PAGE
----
Also, due to the serious subject of slavery and racial tensions, I would not suggest reading it until learning about the history of slavery in America. I definitely recommend it if the reader is mature enough to handle the topic. Below are some of the quotes that really impacted me.

1855:
If there is a kindness that can soften the blow of stolen freedom, I have not seen it.
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What kind of father raises two daughters, one free and one a slave? What sort of man enslaves his own daughter to be sold? In the very same instant, Miss Alice had given me my father and taken him away.
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They could beat us, they could sell our loved ones away from us, but they could not reach our souls. They could not destroy our hope for others even when we could not hope for ourselves.
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Horatio’s words came back to me: Hate too hard and it’ll steal the memory of what you love. Hate long enough, and you won’t feel nothing for no one.

1903:
I had always thought Old Lady Bronson was a witch, and so I feared her strength and power. But all that time, she was just a woman, filled with the same vulnerability, pain, and misery life holds for each of us.
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Lady Bronson thought Mr. Polk’s story and her story were theirs to keep, but they’re not. Don’t you see? Their stories are Eatonville’s stories, Eatonville’s history. I thought history was something in books, but it’s not. History is alive. Old Lady Bronson and Mr. Polk are living history.”
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Mr. Ambrose took a full minute to respond. “It would be a lie to say I didn’t. Every white man I know has the seed of race hate planted and rooted in him by the time he’s reached his fifth year. This country is founded on it, and not even a civil war could uproot it. The only way to fight that hate is to consciously decide every day to choose against the hate we’ve been taught.”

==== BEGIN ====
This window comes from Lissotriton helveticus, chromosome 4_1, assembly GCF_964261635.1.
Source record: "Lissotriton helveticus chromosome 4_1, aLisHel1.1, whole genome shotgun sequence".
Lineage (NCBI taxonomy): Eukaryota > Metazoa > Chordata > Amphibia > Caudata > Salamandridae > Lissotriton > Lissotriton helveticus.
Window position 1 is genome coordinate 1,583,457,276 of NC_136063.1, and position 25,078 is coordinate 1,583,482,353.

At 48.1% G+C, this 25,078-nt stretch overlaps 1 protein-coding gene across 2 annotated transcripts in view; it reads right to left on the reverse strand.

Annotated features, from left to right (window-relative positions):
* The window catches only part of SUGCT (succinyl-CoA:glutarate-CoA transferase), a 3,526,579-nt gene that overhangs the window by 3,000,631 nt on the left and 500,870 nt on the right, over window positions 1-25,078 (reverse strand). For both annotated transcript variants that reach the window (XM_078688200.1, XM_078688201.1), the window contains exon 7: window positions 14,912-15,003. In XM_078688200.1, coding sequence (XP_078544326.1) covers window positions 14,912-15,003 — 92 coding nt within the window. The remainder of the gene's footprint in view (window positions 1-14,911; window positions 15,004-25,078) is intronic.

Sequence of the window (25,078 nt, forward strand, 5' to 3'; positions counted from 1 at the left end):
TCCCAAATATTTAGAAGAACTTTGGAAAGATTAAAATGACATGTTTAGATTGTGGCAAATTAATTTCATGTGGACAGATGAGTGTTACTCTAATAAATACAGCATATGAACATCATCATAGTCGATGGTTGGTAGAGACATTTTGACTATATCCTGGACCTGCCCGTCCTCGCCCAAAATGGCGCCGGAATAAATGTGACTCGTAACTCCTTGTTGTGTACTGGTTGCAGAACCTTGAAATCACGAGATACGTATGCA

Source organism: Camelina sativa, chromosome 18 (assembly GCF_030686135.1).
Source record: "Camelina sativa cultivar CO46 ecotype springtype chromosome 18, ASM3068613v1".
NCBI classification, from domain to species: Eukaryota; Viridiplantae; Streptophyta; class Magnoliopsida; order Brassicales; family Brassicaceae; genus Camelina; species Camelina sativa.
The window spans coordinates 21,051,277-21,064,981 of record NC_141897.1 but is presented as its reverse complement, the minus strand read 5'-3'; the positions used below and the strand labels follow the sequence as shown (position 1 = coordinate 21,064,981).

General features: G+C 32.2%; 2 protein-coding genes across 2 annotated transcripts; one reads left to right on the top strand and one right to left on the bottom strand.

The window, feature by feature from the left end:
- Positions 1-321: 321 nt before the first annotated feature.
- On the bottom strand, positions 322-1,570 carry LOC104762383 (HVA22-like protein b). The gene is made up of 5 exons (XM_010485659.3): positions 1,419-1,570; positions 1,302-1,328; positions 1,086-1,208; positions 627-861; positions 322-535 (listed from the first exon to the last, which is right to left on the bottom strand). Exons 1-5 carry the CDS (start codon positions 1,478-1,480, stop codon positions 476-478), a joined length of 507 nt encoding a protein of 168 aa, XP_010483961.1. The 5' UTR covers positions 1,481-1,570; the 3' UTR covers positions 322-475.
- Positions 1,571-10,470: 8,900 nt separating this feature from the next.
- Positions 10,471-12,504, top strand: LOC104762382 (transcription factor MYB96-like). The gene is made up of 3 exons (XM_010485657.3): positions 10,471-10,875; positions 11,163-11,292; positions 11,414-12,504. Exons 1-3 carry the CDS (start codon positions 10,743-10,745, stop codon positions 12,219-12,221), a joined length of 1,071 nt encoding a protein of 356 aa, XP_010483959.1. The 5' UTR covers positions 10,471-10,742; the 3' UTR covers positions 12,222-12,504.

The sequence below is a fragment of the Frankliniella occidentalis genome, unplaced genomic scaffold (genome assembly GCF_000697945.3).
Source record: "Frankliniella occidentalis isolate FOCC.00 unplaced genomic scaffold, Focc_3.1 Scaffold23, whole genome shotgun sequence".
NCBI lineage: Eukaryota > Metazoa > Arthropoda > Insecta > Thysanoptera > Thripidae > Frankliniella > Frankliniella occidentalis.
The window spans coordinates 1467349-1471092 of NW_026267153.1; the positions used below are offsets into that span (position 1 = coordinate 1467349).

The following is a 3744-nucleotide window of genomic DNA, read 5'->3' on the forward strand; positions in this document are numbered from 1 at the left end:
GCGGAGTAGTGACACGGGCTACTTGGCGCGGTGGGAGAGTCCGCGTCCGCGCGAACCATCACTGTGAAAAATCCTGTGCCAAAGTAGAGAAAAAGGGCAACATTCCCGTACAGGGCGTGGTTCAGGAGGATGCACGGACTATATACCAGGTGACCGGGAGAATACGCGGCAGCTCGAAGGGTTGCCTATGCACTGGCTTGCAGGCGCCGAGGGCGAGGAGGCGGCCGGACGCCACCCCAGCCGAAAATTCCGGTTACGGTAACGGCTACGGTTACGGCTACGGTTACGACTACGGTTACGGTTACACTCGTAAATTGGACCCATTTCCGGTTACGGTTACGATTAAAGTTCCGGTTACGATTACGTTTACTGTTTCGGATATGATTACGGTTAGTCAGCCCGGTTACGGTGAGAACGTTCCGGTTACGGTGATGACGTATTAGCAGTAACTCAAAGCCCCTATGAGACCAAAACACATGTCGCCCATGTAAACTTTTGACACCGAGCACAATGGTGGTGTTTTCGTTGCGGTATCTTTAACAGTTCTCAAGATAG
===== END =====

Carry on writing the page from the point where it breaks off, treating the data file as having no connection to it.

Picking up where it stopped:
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These men had fathered and made this town whole in spite of the hate of an entire nation. These men had picked cotton, oranges, and tobacco from sunup to sundown and still came home most days shunning misery and weaving wonder with tales about outsmarting Ole Massa and the devil, too. These men made women laugh at least as much as they made them cry, and they preached sermons so we had a code for living, built houses so we had a place to live, and dug graves so we had a place to rest when we died. These men refused to be hardened by the yoke or the whip of white men or by fear. Instead of being immobilized by their own degradation, they became brave beyond measure. These men had come from places that said our town was something only a fool would dream, then dreamed Eatonville into existence. They then swore a blood oath to protect it with their lives. To take some was to take all. Each man here was ready to hold everything he loved up against the price of losing one square inch of Eatonville. Eatonville represented freedom itself.
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The white men found themselves outnumbered three-to-one and looking down the barrels of nineteen rifles and shotguns. Still, the white men sat easy on their horses, comfortable even. A slow, sad awareness began to dawn on me. It didn’t matter how many guns we had. Their whiteness was stronger than our guns. Their skin itself was their power. Even if we shot them dead, the power of their whiteness would live on to see us all hanged. Our men were not real to them; they were mere shadows, without substance or soul.

#zoraandme #netgalley #slaveryinbooks #middlegradelit